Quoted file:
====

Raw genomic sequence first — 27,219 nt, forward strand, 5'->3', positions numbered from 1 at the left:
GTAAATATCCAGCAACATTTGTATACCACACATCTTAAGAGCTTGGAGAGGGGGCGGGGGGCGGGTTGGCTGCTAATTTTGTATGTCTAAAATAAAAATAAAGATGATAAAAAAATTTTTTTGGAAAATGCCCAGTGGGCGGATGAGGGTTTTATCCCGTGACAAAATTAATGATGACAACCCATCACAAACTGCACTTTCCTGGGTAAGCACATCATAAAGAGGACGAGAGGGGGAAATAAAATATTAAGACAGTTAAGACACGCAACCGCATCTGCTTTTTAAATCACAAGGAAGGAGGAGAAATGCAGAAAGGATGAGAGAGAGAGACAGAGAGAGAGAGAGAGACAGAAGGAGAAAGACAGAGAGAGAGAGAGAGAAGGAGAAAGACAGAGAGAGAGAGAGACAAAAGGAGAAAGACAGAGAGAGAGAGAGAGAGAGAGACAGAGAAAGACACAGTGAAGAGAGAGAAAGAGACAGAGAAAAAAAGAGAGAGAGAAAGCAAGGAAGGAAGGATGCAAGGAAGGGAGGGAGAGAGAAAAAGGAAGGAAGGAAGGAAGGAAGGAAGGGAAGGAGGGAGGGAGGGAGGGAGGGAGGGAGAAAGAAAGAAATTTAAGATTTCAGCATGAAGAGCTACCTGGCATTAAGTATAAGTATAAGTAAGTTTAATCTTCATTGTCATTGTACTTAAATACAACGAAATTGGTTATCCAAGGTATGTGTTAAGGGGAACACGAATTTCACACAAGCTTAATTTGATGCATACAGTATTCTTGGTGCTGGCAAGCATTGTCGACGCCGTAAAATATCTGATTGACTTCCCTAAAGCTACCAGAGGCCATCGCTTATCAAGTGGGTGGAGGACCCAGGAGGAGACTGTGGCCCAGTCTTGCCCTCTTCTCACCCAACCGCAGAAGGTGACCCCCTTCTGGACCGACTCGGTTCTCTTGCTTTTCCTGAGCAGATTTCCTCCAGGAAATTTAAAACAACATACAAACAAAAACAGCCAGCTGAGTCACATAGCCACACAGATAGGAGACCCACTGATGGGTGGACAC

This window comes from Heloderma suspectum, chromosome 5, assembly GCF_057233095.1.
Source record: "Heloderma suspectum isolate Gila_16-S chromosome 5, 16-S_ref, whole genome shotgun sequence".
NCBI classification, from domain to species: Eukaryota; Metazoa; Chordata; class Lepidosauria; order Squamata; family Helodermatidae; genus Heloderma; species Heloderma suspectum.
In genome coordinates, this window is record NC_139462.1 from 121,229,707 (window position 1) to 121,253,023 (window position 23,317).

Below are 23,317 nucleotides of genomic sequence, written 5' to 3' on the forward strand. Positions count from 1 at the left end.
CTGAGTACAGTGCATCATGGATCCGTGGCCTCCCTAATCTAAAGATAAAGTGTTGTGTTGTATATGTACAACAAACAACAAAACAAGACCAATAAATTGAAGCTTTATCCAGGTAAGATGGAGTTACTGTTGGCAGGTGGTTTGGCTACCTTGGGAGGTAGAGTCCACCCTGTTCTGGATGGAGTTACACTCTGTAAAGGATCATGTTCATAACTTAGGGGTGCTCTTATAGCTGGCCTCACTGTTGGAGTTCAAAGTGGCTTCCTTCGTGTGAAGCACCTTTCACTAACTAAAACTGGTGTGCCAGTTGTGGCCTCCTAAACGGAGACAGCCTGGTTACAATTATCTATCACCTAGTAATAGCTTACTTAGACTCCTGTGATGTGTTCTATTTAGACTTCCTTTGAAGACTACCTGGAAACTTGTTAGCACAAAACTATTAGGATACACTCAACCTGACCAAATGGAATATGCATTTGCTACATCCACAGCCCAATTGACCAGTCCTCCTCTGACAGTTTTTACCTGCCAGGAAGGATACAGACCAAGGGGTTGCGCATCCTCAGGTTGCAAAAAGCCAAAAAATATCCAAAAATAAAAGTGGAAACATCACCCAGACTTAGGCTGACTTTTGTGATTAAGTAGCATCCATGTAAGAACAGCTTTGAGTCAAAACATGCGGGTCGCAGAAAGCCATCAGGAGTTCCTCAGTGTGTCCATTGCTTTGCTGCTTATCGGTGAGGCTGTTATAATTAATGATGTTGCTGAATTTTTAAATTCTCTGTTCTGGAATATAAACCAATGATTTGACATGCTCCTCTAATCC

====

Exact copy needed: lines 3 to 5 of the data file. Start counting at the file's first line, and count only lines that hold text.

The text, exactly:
This window comes from Heloderma suspectum, chromosome 5, assembly GCF_057233095.1.
Source record: "Heloderma suspectum isolate Gila_16-S chromosome 5, 16-S_ref, whole genome shotgun sequence".
NCBI classification, from domain to species: Eukaryota; Metazoa; Chordata; class Lepidosauria; order Squamata; family Helodermatidae; genus Heloderma; species Heloderma suspectum.